User Research: 01 Digital Cultural Probe

Background: Cultural Probe was a design probe principle introduced by Gaver, Dunne, and Pacenti in a 1999 paper. They designed a research method that benefits both participants and researchers. Through a number of components, including postcards, diaries, and maps they intended to obtain more qualitative and personal user information. As described in the paper, “inspirational data” from the probes would help for an “impressionistic account” of users.

In the 21st Century, the power of technology, especially the launch of 5G, brings more possibilities to designing probes. Sub-principles like mobile probes, technology probes, and informational probes came to attention.

Rationale: The goals for this digital probe were functionality, usability, and flexibility. Through the exploration of the difference in terms of effectiveness between online and offline sources, the impacts of technology and new media would be demonstrated. Ultimately, this test would provide valuable information through the eyes of a typical designer, which could be representative of the entire designer's group. (What were this group’s true needs? How to better assist the group’s needs? What role did high-tech play in the research process?)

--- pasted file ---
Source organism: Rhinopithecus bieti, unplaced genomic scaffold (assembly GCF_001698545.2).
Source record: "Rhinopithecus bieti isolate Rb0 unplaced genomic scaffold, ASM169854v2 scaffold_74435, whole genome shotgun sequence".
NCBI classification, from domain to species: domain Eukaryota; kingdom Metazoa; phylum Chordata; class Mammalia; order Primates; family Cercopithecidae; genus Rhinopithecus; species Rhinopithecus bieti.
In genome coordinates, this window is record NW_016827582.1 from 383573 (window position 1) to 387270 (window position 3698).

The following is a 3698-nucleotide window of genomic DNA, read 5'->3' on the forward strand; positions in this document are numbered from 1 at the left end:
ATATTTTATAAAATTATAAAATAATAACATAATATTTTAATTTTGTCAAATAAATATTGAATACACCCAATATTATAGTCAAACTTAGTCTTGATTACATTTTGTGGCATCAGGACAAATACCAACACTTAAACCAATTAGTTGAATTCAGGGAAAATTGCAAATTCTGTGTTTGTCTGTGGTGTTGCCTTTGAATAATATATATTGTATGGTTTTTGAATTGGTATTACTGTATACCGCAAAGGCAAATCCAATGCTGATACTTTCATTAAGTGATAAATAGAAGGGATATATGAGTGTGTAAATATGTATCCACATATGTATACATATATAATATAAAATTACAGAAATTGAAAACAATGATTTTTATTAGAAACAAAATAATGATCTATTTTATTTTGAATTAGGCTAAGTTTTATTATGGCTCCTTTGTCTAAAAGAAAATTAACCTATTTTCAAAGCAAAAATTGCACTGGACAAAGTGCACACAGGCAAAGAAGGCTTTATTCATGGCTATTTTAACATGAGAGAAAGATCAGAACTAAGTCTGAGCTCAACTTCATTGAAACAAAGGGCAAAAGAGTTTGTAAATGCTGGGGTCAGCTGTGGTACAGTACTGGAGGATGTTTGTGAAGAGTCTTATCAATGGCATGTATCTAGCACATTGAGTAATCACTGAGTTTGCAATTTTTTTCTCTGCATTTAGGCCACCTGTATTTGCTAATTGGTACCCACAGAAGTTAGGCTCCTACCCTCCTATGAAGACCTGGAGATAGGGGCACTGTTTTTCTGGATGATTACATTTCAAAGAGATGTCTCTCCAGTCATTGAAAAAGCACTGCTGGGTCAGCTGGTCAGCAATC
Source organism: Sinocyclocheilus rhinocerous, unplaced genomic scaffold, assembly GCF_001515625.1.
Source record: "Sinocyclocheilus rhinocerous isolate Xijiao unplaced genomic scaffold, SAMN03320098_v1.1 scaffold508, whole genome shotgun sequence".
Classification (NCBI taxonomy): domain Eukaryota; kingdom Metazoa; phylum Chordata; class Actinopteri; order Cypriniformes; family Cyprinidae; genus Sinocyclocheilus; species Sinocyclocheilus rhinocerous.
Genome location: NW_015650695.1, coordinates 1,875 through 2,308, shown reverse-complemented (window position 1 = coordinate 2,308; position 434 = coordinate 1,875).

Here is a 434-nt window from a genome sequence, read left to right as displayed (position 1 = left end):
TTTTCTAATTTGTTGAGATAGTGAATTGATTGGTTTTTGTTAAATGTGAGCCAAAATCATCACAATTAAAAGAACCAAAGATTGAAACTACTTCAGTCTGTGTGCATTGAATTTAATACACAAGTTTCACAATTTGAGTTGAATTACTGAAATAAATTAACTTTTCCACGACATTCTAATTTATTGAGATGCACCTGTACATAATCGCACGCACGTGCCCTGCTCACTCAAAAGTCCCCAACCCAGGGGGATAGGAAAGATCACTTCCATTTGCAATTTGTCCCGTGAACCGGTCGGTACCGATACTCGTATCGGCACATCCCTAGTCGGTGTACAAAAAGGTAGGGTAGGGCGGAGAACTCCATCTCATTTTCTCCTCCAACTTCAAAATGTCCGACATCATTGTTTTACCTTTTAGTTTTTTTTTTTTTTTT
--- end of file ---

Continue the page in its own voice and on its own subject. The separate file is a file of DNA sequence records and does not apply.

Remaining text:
My partner Jerry was a design student from Parsons School of Design, who dedicated himself to interaction design including UI/UX, typography, and branding. To study the subject’s everyday art process, the subject’s persona, or identity, is firstly analyzed through a diagram, as shown below:

Jerry’s Persona Analysis

After analyzing the subject’s identity, below were some initial questions that come to mind:

Questions on Jerry’s Research Experience

To address these questions from an “impressionistic” perspective, digital cultural probes would be used. The process of the probe is explained below:

Jerry’s Moodboard Work
Jerry’s Pinterest Searching Experience (recording)
Screen-use Time

Evaluation: The purpose of these tasks was to get the subject aware of the resources he used and how effectively he used them. It was also to question the boundary between online and offline resources. The benefits of using probes as a research method were obvious. By giving the subject a restricted time to complete the tasks, it perfectly limited the work time to a week and also provided the subject with an immersive self-exploration experience. Researchers would have a more accurate and personal result to analyze later on as well.



Cornell. Roblox. Parsons. Alibaba

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